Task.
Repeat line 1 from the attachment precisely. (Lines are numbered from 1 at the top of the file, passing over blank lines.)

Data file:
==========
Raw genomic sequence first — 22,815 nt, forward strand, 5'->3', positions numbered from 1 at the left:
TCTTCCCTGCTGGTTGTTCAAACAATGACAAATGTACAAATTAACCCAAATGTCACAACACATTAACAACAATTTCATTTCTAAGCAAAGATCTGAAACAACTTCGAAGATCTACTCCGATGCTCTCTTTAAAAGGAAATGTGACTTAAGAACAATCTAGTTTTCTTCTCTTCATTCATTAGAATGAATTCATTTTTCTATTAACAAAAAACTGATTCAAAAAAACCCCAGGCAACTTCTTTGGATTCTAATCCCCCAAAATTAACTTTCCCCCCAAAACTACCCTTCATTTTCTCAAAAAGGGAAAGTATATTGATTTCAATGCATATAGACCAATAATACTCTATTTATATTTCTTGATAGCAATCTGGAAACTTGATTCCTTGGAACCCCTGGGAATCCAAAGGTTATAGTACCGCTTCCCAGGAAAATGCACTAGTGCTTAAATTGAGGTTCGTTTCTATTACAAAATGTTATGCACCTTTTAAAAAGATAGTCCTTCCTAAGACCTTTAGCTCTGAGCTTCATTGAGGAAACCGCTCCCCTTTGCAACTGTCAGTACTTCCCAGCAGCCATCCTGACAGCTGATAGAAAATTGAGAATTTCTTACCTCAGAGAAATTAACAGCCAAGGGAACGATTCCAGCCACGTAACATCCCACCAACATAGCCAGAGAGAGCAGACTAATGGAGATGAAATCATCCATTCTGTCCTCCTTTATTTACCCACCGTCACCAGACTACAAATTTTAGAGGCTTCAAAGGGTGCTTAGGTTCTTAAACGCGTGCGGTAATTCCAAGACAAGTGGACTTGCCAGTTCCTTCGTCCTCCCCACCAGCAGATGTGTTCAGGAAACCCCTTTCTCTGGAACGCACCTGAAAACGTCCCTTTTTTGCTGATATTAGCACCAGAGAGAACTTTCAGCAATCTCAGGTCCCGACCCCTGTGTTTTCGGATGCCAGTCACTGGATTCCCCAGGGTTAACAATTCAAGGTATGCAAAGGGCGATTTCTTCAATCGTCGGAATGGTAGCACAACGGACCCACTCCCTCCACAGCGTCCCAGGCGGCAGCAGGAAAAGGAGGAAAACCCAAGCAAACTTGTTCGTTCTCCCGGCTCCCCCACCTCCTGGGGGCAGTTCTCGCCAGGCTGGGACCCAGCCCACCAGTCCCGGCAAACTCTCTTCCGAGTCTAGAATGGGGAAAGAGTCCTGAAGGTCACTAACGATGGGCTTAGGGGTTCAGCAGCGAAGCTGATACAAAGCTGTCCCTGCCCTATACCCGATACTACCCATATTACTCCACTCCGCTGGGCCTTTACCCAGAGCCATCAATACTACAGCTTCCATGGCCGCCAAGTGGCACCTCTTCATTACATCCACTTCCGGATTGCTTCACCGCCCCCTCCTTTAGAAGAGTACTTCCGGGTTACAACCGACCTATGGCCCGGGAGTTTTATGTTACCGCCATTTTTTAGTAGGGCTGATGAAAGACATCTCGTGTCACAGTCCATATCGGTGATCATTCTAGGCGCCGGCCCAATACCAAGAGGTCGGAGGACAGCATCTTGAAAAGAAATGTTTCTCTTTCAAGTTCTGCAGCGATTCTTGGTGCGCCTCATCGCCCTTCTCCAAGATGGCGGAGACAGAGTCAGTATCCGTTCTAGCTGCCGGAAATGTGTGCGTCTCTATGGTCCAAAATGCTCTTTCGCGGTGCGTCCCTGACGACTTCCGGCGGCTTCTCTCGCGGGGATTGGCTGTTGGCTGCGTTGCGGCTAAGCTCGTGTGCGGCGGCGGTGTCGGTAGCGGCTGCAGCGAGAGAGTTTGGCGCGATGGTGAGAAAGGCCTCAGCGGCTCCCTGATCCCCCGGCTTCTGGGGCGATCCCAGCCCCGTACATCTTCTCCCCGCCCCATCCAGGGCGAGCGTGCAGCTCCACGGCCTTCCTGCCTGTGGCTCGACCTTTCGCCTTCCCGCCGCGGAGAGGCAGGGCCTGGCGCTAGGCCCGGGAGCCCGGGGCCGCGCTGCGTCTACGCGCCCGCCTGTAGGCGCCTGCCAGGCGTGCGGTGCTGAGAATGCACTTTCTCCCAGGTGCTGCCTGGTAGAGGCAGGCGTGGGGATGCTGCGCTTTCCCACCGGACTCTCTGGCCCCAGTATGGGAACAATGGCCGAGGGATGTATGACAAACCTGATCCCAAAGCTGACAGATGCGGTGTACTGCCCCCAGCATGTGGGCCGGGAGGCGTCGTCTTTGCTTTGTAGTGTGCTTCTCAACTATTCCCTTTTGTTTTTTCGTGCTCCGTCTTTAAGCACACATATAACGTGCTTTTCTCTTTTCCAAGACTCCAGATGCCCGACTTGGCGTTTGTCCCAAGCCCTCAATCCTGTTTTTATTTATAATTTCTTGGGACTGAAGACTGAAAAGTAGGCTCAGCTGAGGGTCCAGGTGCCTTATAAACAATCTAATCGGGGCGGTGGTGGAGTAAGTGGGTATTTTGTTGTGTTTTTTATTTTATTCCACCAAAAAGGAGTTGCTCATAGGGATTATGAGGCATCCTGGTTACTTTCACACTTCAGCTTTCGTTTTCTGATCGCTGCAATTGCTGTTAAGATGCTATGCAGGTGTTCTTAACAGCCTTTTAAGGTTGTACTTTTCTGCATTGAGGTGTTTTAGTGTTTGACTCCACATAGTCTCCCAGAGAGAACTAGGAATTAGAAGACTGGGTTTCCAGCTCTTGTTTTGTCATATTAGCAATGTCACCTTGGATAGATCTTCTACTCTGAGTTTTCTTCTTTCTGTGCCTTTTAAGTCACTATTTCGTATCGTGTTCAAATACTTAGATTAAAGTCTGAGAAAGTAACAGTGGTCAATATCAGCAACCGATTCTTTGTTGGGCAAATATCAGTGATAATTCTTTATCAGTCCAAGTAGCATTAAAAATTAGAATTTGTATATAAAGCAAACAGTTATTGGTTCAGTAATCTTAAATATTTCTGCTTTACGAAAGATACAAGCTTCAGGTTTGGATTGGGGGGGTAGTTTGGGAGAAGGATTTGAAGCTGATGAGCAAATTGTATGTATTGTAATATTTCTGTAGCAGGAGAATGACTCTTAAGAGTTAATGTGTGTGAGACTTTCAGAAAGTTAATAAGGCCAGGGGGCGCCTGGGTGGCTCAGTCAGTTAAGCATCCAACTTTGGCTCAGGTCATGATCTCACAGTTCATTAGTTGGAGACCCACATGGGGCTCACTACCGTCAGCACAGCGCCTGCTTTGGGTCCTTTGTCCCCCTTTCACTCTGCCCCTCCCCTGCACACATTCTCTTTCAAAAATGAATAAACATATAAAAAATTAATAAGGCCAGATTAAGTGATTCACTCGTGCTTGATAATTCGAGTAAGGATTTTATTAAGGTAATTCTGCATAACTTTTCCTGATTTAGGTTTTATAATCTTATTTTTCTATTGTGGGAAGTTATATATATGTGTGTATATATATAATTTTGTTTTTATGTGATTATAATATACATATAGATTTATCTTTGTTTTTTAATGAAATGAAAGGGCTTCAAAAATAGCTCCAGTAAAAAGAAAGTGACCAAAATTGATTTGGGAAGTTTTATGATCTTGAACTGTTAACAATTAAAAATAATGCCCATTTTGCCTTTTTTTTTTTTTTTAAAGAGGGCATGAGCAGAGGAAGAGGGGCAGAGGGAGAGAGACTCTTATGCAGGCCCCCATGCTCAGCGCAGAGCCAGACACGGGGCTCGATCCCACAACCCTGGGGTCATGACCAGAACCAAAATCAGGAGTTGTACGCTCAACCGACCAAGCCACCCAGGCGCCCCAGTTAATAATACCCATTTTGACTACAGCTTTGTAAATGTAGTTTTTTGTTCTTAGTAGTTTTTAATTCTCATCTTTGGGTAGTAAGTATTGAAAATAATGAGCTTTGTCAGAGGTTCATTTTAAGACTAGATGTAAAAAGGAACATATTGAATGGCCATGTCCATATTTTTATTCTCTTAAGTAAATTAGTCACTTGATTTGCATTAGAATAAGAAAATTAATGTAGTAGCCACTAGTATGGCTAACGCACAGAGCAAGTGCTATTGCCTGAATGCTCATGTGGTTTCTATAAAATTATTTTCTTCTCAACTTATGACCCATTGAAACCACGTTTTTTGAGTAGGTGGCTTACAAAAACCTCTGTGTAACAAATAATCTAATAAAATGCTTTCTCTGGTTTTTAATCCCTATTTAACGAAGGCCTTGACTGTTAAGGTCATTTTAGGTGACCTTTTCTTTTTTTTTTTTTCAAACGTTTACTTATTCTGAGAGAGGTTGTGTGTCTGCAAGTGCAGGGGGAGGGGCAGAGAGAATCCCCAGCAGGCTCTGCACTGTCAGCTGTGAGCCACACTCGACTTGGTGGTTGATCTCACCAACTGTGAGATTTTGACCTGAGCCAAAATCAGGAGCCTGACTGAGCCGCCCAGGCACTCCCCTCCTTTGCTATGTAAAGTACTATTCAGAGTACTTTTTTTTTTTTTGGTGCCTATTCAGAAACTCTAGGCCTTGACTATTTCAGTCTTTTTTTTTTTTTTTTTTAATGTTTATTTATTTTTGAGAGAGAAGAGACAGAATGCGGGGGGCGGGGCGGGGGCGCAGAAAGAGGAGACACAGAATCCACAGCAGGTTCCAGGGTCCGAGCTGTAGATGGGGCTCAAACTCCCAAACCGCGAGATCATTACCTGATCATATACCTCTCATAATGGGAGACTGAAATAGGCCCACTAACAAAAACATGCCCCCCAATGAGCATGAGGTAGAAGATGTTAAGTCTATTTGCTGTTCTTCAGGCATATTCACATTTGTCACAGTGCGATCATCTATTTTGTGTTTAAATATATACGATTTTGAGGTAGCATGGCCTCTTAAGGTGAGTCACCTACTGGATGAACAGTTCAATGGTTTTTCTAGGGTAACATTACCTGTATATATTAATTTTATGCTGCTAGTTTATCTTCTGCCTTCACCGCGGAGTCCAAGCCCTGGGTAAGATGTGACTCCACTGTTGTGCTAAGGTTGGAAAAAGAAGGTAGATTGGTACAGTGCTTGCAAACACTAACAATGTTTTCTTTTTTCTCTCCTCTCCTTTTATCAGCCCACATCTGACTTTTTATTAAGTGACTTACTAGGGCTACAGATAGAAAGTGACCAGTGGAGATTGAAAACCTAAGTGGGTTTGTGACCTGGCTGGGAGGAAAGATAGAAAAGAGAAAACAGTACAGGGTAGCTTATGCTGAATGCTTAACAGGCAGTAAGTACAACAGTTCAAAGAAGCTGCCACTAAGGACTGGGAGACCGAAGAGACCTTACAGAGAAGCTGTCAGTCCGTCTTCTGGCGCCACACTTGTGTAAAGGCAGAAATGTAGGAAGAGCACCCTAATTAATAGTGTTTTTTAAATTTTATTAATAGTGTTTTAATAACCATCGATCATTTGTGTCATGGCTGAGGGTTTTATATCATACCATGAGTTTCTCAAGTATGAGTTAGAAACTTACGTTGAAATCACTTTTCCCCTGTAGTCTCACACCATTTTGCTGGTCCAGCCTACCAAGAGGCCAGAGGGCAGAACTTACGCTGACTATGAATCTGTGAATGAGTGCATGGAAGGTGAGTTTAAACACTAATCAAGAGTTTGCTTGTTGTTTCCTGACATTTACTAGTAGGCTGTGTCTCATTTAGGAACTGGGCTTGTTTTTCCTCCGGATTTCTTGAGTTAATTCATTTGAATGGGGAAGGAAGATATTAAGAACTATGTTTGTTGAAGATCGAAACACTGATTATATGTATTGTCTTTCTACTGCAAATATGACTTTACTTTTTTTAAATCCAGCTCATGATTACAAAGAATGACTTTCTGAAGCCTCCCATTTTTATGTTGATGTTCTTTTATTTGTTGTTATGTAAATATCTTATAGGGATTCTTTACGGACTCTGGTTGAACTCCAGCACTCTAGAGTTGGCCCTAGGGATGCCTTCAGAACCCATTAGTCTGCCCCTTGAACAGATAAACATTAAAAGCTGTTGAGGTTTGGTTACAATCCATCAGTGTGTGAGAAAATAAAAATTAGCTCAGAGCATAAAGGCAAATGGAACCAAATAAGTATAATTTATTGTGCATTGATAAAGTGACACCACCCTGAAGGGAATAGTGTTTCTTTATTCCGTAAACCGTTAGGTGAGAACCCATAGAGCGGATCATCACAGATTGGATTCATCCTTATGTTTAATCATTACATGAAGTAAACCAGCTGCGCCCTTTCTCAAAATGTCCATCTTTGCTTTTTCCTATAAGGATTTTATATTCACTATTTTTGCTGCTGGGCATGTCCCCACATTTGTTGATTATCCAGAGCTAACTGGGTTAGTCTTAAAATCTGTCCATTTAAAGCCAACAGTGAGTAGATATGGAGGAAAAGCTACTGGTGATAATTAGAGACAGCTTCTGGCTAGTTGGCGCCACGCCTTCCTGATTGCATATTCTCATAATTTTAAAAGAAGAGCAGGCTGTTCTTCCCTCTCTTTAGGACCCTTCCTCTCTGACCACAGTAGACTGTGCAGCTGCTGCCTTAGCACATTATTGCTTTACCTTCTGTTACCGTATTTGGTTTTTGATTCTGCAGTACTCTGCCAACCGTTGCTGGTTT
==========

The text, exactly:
Raw genomic sequence first — 22,815 nt, forward strand, 5'->3', positions numbered from 1 at the left: